At RAMH we are delighted to hear that Paisley has been shortlisted as one of the final 5 nominations for City of Culture 2021. Having provided mental health services across the west of Scotland since 1990, we know the positive impact that culture and creativity have on mental health and well-being.

Culture and creativity are essential for sustained good mental health because self-expression is meaningful. We are all too aware of the benefits of the arts in mental health recovery; at RAMH we regularly use singing, drama, writing and woodwork for their therapeutic value, and to lessen symptoms such as anxiety and depression. Being creative boosts energy levels and feelings of well-being, plus it strengthens immunity and decreases stress. Our monthly Culture Club supports people, regardless of their background or diagnosis, to access local music, comedy, cinema and exhibitions, because engaging with the arts brings a sense of joy and hope. In essence, it’s food for the soul.

Equally, having a sense of identity and belonging, and a feeling that you are part of a thriving community is crucial for enhancing mental health. Everybody needs to feel connected to their environment and connected to the people around them. Connectedness overcomes loneliness and social isolation, which can negatively impact our mental and physical health, and is said to be as detrimental as smoking 15 cigarettes per day. Being connected brings benefits such as increased confidence and self-esteem, feelings of being valued, the opportunity to use existing skills and learn new things. Consequently, it improves people’s chances in life.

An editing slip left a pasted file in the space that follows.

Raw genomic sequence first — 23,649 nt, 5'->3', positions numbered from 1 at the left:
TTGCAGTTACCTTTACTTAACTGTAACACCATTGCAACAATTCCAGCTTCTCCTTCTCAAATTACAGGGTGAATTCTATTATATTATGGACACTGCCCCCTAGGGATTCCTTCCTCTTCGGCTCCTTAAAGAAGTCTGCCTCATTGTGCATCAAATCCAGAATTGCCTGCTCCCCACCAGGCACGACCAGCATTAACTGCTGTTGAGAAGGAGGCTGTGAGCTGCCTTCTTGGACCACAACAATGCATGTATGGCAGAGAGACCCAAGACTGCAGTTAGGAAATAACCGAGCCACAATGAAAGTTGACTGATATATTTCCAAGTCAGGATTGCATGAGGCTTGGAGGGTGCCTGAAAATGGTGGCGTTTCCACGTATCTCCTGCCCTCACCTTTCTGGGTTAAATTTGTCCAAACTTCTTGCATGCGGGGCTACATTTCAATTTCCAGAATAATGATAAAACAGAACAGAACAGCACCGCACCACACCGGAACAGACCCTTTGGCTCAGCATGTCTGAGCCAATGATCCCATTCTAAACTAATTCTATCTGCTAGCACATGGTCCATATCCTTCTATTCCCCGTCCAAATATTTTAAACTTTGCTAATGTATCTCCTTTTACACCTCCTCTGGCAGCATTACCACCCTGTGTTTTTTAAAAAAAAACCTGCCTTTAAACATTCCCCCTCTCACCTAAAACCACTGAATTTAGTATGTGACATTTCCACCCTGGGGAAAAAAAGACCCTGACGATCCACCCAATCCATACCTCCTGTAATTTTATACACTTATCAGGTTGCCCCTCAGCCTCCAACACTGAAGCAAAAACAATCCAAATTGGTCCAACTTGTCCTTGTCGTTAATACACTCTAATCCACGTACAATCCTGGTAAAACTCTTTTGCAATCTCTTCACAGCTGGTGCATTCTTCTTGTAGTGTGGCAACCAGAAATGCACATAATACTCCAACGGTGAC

RAMH continues to build on its reputation for being a progressive provider of mental health services by developing “social prescribing” services in GP surgeries. Social prescribing is a non medical intervention that focuses on an individual’s strengths, interests and passions and provides opportunities to get involved in arts, sport, community groups or other therapeutic activity. It is successful because it has increased patients’ wellbeing, and in some cases has reduced their symptoms and need for medication. In many cases, addressing the roots of someone’s wellbeing and mental health and making non medical efforts to improve this, has led to a reduction in GP appointments, thus reducing the pressure that much of our local health care system is currently under.

We’re hugely excited by the prospect of Paisley 2021 and the boost it will bring to the wellbeing of all people in our communities, and across the west of Scotland. We are certain that the project will have a long term positive effect within local communities, and we look forward to hearing the result being announced in December.